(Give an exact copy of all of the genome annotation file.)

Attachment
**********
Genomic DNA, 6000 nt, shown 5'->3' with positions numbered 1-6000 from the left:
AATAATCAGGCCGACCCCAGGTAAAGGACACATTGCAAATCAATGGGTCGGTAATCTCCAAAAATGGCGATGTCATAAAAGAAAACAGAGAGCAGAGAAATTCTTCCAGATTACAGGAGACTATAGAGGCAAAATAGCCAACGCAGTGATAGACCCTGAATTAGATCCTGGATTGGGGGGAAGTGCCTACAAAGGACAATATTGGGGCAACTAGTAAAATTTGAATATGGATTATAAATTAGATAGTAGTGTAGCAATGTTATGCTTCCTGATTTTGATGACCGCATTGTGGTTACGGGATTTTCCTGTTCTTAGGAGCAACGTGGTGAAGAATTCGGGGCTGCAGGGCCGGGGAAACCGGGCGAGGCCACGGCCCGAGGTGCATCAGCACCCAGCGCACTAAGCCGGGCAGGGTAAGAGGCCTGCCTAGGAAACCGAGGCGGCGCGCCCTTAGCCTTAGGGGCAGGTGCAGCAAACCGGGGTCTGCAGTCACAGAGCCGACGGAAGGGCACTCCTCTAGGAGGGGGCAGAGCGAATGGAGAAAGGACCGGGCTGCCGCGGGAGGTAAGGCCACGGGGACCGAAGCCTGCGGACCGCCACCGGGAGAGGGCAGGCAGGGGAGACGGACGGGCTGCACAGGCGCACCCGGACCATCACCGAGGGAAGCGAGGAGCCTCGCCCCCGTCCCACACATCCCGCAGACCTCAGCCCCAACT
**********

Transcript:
Genomic DNA, 6000 nt, shown 5'->3' with positions numbered 1-6000 from the left:
AATAATCAGGCCGACCCCAGGTAAAGGACACATTGCAAATCAATGGGTCGGTAATCTCCAAAAATGGCGATGTCATAAAAGAAAACAGAGAGCAGAGAAATTCTTCCAGATTACAGGAGACTATAGAGGCAAAATAGCCAACGCAGTGATAGACCCTGAATTAGATCCTGGATTGGGGGGAAGTGCCTACAAAGGACAATATTGGGGCAACTAGTAAAATTTGAATATGGATTATAAATTAGATAGTAGTGTAGCAATGTTATGCTTCCTGATTTTGATGACCGCATTGTGGTTACGGGATTTTCCTGTTCTTAGGAGCAACGTGGTGAAGAATTCGGGGCTGCAGGGCCGGGGAAACCGGGCGAGGCCACGGCCCGAGGTGCATCAGCACCCAGCGCACTAAGCCGGGCAGGGTAAGAGGCCTGCCTAGGAAACCGAGGCGGCGCGCCCTTAGCCTTAGGGGCAGGTGCAGCAAACCGGGGTCTGCAGTCACAGAGCCGACGGAAGGGCACTCCTCTAGGAGGGGGCAGAGCGAATGGAGAAAGGACCGGGCTGCCGCGGGAGGTAAGGCCACGGGGACCGAAGCCTGCGGACCGCCACCGGGAGAGGGCAGGCAGGGGAGACGGACGGGCTGCACAGGCGCACCCGGACCATCACCGAGGGAAGCGAGGAGCCTCGCCCCCGTCCCACACATCCCGCAGACCTCAGCCCCAACT